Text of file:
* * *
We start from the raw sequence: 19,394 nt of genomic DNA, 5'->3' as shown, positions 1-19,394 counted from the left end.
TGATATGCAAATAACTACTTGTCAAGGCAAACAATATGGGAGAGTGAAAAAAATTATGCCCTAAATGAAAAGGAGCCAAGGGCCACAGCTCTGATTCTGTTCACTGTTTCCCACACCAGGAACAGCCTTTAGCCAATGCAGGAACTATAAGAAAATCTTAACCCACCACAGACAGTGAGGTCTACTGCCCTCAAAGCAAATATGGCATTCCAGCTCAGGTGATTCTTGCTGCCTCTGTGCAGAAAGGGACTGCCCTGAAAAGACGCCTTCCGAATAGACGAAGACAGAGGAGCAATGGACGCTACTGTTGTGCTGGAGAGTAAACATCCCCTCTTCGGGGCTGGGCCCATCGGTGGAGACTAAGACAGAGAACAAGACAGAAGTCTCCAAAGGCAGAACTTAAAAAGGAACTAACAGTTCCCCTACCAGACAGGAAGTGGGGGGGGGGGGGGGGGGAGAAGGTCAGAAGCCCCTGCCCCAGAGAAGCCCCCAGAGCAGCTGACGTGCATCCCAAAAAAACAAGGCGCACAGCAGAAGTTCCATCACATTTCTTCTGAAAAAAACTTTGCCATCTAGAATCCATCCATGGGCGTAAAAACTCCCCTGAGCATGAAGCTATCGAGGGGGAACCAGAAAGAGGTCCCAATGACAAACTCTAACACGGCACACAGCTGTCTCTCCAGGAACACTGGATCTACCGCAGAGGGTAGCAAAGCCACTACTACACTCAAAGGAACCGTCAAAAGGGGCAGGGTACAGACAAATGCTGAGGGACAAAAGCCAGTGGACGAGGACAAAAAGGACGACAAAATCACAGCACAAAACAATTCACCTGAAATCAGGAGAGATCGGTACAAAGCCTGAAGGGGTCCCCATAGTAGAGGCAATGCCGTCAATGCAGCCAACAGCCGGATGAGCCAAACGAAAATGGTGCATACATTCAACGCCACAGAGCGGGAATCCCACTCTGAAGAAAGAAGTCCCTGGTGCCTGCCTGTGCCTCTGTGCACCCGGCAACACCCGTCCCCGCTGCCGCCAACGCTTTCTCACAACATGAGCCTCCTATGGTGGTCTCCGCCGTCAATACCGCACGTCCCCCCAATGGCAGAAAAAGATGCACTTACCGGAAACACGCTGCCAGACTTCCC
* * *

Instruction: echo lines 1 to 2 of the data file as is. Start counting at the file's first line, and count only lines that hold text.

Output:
We start from the raw sequence: 19,394 nt of genomic DNA, 5'->3' as shown, positions 1-19,394 counted from the left end.
TGATATGCAAATAACTACTTGTCAAGGCAAACAATATGGGAGAGTGAAAAAAATTATGCCCTAAATGAAAAGGAGCCAAGGGCCACAGCTCTGATTCTGTTCACTGTTTCCCACACCAGGAACAGCCTTTAGCCAATGCAGGAACTATAAGAAAATCTTAACCCACCACAGACAGTGAGGTCTACTGCCCTCAAAGCAAATATGGCATTCCAGCTCAGGTGATTCTTGCTGCCTCTGTGCAGAAAGGGACTGCCCTGAAAAGACGCCTTCCGAATAGACGAAGACAGAGGAGCAATGGACGCTACTGTTGTGCTGGAGAGTAAACATCCCCTCTTCGGGGCTGGGCCCATCGGTGGAGACTAAGACAGAGAACAAGACAGAAGTCTCCAAAGGCAGAACTTAAAAAGGAACTAACAGTTCCCCTACCAGACAGGAAGTGGGGGGGGGGGGGGGGGGAGAAGGTCAGAAGCCCCTGCCCCAGAGAAGCCCCCAGAGCAGCTGACGTGCATCCCAAAAAAACAAGGCGCACAGCAGAAGTTCCATCACATTTCTTCTGAAAAAAACTTTGCCATCTAGAATCCATCCATGGGCGTAAAAACTCCCCTGAGCATGAAGCTATCGAGGGGGAACCAGAAAGAGGTCCCAATGACAAACTCTAACACGGCACACAGCTGTCTCTCCAGGAACACTGGATCTACCGCAGAGGGTAGCAAAGCCACTACTACACTCAAAGGAACCGTCAAAAGGGGCAGGGTACAGACAAATGCTGAGGGACAAAAGCCAGTGGACGAGGACAAAAAGGACGACAAAATCACAGCACAAAACAATTCACCTGAAATCAGGAGAGATCGGTACAAAGCCTGAAGGGGTCCCCATAGTAGAGGCAATGCCGTCAATGCAGCCAACAGCCGGATGAGCCAAACGAAAATGGTGCATACATTCAACGCCACAGAGCGGGAATCCCACTCTGAAGAAAGAAGTCCCTGGTGCCTGCCTGTGCCTCTGTGCACCCGGCAACACCCGTCCCCGCTGCCGCCAACGCTTTCTCACAACATGAGCCTCCTATGGTGGTCTCCGCCGTCAATACCGCACGTCCCCCCAATGGCAGAAAAAGATGCACTTACCGGAAACACGCTGCCAGACTTCCC